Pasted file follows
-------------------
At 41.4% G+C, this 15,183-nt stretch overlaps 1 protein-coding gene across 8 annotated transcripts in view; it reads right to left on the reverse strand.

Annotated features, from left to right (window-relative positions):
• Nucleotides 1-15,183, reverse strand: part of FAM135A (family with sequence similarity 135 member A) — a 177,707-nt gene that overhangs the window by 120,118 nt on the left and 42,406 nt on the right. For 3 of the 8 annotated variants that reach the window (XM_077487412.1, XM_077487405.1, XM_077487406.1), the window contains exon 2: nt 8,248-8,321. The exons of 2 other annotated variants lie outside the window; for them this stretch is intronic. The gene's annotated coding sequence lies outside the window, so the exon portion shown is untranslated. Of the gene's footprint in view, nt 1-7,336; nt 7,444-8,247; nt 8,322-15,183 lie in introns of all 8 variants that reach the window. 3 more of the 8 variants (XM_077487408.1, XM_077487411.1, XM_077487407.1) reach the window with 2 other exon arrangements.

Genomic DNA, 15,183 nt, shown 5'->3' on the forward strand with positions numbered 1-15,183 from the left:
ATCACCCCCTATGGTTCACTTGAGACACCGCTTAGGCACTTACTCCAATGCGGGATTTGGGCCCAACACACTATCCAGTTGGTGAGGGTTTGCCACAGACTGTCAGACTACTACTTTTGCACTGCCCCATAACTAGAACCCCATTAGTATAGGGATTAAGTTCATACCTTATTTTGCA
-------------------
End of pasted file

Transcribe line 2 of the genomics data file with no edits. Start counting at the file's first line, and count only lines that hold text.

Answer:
Annotated features, from left to right (window-relative positions):